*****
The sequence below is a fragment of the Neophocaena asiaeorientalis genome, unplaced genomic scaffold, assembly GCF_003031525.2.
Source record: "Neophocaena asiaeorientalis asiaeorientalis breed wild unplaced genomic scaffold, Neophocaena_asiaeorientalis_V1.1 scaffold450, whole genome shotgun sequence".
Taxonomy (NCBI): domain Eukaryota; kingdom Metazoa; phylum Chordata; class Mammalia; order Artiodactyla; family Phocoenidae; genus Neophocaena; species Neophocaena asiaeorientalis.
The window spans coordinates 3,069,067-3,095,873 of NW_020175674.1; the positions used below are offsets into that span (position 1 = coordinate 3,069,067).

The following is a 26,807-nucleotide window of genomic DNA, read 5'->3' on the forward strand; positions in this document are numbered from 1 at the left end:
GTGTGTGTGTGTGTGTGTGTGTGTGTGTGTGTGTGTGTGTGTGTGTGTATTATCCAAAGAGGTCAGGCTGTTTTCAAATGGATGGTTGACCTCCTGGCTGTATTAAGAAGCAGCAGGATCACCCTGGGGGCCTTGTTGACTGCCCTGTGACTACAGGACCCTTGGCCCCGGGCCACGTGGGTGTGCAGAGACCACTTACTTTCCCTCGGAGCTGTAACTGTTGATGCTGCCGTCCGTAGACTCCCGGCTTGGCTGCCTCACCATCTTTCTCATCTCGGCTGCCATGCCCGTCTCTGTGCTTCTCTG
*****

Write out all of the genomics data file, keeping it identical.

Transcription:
The sequence below is a fragment of the Neophocaena asiaeorientalis genome, unplaced genomic scaffold, assembly GCF_003031525.2.
Source record: "Neophocaena asiaeorientalis asiaeorientalis breed wild unplaced genomic scaffold, Neophocaena_asiaeorientalis_V1.1 scaffold450, whole genome shotgun sequence".
Taxonomy (NCBI): domain Eukaryota; kingdom Metazoa; phylum Chordata; class Mammalia; order Artiodactyla; family Phocoenidae; genus Neophocaena; species Neophocaena asiaeorientalis.
The window spans coordinates 3,069,067-3,095,873 of NW_020175674.1; the positions used below are offsets into that span (position 1 = coordinate 3,069,067).

The following is a 26,807-nucleotide window of genomic DNA, read 5'->3' on the forward strand; positions in this document are numbered from 1 at the left end:
GTGTGTGTGTGTGTGTGTGTGTGTGTGTGTGTGTGTGTGTGTGTGTGTATTATCCAAAGAGGTCAGGCTGTTTTCAAATGGATGGTTGACCTCCTGGCTGTATTAAGAAGCAGCAGGATCACCCTGGGGGCCTTGTTGACTGCCCTGTGACTACAGGACCCTTGGCCCCGGGCCACGTGGGTGTGCAGAGACCACTTACTTTCCCTCGGAGCTGTAACTGTTGATGCTGCCGTCCGTAGACTCCCGGCTTGGCTGCCTCACCATCTTTCTCATCTCGGCTGCCATGCCCGTCTCTGTGCTTCTCTG